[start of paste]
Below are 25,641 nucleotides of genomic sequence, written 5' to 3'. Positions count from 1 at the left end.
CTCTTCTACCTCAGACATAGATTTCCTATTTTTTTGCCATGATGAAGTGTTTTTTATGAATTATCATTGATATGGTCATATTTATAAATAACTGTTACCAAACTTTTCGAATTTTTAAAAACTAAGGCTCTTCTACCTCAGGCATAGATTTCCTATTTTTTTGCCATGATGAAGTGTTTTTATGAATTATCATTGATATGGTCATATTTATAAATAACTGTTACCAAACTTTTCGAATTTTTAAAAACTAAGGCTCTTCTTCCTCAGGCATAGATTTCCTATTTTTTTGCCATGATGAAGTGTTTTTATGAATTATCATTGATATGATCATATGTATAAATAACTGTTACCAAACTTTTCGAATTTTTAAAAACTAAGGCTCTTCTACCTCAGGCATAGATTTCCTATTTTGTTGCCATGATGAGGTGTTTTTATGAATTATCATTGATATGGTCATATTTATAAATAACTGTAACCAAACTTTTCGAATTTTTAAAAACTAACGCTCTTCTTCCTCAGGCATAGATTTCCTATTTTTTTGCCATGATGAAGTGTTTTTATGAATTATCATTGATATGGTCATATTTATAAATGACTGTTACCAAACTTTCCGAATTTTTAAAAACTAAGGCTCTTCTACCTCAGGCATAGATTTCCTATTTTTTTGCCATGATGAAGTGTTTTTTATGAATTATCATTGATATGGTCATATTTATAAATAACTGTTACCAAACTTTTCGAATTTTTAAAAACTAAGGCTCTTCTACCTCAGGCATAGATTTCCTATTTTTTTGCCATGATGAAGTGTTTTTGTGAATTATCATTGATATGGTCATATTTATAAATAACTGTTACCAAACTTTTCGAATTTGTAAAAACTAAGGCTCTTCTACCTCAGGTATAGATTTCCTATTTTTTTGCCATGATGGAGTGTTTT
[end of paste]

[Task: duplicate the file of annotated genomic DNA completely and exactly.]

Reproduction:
Below are 25,641 nucleotides of genomic sequence, written 5' to 3'. Positions count from 1 at the left end.
CTCTTCTACCTCAGACATAGATTTCCTATTTTTTTGCCATGATGAAGTGTTTTTTATGAATTATCATTGATATGGTCATATTTATAAATAACTGTTACCAAACTTTTCGAATTTTTAAAAACTAAGGCTCTTCTACCTCAGGCATAGATTTCCTATTTTTTTGCCATGATGAAGTGTTTTTATGAATTATCATTGATATGGTCATATTTATAAATAACTGTTACCAAACTTTTCGAATTTTTAAAAACTAAGGCTCTTCTTCCTCAGGCATAGATTTCCTATTTTTTTGCCATGATGAAGTGTTTTTATGAATTATCATTGATATGATCATATGTATAAATAACTGTTACCAAACTTTTCGAATTTTTAAAAACTAAGGCTCTTCTACCTCAGGCATAGATTTCCTATTTTGTTGCCATGATGAGGTGTTTTTATGAATTATCATTGATATGGTCATATTTATAAATAACTGTAACCAAACTTTTCGAATTTTTAAAAACTAACGCTCTTCTTCCTCAGGCATAGATTTCCTATTTTTTTGCCATGATGAAGTGTTTTTATGAATTATCATTGATATGGTCATATTTATAAATGACTGTTACCAAACTTTCCGAATTTTTAAAAACTAAGGCTCTTCTACCTCAGGCATAGATTTCCTATTTTTTTGCCATGATGAAGTGTTTTTTATGAATTATCATTGATATGGTCATATTTATAAATAACTGTTACCAAACTTTTCGAATTTTTAAAAACTAAGGCTCTTCTACCTCAGGCATAGATTTCCTATTTTTTTGCCATGATGAAGTGTTTTTGTGAATTATCATTGATATGGTCATATTTATAAATAACTGTTACCAAACTTTTCGAATTTGTAAAAACTAAGGCTCTTCTACCTCAGGTATAGATTTCCTATTTTTTTGCCATGATGGAGTGTTTT